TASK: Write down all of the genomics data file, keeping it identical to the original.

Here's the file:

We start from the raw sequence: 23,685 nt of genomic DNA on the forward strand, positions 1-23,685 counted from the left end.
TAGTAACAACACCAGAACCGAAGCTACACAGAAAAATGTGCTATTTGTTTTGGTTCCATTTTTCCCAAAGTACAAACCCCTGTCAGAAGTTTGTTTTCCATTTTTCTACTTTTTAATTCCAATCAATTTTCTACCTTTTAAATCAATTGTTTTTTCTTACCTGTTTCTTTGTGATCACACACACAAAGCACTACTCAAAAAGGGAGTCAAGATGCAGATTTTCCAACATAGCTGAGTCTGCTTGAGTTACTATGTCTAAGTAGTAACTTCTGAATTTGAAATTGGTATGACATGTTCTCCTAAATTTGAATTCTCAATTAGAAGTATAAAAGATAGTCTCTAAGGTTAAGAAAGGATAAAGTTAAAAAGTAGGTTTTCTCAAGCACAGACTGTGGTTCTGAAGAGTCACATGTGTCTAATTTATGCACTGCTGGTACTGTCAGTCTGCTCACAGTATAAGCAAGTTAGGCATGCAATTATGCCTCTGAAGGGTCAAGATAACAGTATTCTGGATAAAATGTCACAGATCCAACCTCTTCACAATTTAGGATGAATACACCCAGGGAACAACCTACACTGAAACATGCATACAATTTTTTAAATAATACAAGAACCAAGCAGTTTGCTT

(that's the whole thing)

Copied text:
We start from the raw sequence: 23,685 nt of genomic DNA on the forward strand, positions 1-23,685 counted from the left end.
TAGTAACAACACCAGAACCGAAGCTACACAGAAAAATGTGCTATTTGTTTTGGTTCCATTTTTCCCAAAGTACAAACCCCTGTCAGAAGTTTGTTTTCCATTTTTCTACTTTTTAATTCCAATCAATTTTCTACCTTTTAAATCAATTGTTTTTTCTTACCTGTTTCTTTGTGATCACACACACAAAGCACTACTCAAAAAGGGAGTCAAGATGCAGATTTTCCAACATAGCTGAGTCTGCTTGAGTTACTATGTCTAAGTAGTAACTTCTGAATTTGAAATTGGTATGACATGTTCTCCTAAATTTGAATTCTCAATTAGAAGTATAAAAGATAGTCTCTAAGGTTAAGAAAGGATAAAGTTAAAAAGTAGGTTTTCTCAAGCACAGACTGTGGTTCTGAAGAGTCACATGTGTCTAATTTATGCACTGCTGGTACTGTCAGTCTGCTCACAGTATAAGCAAGTTAGGCATGCAATTATGCCTCTGAAGGGTCAAGATAACAGTATTCTGGATAAAATGTCACAGATCCAACCTCTTCACAATTTAGGATGAATACACCCAGGGAACAACCTACACTGAAACATGCATACAATTTTTTAAATAATACAAGAACCAAGCAGTTTGCTT